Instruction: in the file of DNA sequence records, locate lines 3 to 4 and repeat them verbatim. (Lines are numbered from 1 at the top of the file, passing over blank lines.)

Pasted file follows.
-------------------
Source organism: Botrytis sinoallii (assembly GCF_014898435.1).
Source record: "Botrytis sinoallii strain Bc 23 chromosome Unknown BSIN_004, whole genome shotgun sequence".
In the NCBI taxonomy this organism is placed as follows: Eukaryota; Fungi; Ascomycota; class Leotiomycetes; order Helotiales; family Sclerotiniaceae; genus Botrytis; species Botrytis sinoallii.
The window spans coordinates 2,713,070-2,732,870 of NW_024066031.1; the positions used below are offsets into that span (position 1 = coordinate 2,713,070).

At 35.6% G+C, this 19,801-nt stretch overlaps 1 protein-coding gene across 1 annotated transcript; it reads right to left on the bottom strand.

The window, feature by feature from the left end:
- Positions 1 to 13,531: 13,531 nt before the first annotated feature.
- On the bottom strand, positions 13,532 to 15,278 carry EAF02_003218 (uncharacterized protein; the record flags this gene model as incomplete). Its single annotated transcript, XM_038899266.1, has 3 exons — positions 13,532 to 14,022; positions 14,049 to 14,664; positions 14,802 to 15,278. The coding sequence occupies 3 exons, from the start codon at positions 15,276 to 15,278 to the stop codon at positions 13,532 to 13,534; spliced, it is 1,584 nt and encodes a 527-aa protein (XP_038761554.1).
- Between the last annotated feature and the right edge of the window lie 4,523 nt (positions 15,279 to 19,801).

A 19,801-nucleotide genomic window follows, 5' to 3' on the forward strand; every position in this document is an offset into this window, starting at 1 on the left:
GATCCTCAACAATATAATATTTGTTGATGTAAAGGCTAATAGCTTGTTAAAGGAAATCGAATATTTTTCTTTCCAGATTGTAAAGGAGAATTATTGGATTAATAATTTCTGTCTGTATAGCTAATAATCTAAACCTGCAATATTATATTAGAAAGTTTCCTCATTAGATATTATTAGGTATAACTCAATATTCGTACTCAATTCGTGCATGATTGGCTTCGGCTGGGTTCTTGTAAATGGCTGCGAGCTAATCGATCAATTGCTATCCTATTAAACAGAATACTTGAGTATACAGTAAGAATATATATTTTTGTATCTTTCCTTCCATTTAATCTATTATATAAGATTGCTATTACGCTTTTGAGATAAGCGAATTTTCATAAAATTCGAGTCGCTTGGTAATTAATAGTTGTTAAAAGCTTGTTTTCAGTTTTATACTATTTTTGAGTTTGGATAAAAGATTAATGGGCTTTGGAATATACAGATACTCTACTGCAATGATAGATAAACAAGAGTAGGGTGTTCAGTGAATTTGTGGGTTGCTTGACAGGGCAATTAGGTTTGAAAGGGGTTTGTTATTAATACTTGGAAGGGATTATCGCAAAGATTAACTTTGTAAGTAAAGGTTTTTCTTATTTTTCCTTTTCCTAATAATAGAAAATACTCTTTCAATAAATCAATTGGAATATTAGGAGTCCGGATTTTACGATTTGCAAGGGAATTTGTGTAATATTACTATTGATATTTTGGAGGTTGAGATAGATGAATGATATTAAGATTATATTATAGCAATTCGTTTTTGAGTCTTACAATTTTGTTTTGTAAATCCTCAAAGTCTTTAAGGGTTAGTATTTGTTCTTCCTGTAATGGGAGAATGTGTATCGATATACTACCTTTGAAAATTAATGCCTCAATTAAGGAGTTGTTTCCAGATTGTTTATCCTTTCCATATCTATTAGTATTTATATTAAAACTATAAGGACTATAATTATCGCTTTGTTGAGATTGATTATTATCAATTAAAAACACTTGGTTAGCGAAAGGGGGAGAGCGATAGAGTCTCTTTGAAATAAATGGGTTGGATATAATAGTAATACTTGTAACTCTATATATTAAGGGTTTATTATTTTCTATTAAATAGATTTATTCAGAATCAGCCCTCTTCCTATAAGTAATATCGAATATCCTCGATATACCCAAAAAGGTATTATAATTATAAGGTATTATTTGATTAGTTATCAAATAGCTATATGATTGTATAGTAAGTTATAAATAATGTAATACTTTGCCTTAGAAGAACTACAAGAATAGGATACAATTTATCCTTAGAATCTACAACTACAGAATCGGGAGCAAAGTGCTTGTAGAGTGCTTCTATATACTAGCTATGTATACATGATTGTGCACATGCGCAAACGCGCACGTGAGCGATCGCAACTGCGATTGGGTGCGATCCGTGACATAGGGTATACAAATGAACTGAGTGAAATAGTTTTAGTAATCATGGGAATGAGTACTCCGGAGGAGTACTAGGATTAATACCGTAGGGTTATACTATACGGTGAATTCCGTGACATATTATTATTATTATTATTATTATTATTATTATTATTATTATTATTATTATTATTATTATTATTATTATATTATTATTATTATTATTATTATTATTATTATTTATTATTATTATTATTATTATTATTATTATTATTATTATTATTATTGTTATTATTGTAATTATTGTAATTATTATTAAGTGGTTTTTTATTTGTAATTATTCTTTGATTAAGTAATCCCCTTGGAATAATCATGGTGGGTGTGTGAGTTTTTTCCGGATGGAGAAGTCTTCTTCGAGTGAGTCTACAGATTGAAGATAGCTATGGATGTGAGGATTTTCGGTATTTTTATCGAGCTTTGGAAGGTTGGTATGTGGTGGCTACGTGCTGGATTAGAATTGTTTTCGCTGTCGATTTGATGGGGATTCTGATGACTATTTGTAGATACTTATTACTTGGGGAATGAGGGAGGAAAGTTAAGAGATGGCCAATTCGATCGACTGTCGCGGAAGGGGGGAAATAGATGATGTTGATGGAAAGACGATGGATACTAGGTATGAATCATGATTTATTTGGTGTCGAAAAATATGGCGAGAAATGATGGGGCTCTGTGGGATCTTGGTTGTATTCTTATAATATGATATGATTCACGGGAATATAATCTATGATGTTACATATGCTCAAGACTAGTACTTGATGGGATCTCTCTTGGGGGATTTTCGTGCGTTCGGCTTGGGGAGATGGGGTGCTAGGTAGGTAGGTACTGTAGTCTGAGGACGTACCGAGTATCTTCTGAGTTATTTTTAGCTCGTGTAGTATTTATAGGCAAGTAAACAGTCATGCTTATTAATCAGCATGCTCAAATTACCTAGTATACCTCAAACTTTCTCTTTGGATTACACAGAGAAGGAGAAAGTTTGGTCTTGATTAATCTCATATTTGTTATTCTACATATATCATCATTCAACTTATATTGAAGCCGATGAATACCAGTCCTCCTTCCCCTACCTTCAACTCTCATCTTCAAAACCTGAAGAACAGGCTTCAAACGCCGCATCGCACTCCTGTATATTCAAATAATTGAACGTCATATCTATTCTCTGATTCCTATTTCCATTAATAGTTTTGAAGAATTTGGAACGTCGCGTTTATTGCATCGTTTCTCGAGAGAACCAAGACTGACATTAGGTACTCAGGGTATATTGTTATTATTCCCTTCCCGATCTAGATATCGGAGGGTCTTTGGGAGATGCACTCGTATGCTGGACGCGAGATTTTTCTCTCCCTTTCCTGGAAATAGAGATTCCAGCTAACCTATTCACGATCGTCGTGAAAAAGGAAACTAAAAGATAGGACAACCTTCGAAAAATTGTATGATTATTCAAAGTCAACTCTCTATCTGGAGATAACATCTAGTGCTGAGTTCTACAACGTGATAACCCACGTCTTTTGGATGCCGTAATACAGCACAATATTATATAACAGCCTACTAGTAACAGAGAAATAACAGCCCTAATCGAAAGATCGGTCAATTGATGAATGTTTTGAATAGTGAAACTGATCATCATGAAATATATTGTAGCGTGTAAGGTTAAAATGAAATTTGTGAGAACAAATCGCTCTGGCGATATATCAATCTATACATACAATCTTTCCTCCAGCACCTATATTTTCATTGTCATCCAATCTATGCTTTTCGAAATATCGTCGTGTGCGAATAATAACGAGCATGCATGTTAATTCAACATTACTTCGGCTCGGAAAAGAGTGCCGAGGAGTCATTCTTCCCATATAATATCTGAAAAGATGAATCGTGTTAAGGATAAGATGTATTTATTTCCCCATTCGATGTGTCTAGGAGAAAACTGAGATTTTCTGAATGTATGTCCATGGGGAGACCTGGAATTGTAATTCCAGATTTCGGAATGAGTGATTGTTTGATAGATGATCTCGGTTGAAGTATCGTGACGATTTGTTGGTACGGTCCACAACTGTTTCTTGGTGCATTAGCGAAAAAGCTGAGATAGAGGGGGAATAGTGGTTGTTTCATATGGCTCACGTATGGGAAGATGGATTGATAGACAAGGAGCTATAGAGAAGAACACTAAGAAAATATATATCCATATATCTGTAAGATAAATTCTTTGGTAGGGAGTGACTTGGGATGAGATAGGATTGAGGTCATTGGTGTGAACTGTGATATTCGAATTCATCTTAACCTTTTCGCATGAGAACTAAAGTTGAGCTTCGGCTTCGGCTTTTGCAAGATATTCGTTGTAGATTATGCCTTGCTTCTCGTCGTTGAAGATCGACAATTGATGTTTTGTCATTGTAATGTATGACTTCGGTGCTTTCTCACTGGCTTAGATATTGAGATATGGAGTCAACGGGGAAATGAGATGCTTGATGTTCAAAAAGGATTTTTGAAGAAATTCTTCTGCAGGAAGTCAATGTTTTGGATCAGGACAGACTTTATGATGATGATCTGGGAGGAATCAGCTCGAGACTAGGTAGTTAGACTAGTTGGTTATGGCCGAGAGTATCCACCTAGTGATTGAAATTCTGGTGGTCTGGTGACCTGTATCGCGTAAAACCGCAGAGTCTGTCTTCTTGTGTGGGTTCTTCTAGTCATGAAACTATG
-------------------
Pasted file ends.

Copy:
In the NCBI taxonomy this organism is placed as follows: Eukaryota; Fungi; Ascomycota; class Leotiomycetes; order Helotiales; family Sclerotiniaceae; genus Botrytis; species Botrytis sinoallii.
The window spans coordinates 2,713,070-2,732,870 of NW_024066031.1; the positions used below are offsets into that span (position 1 = coordinate 2,713,070).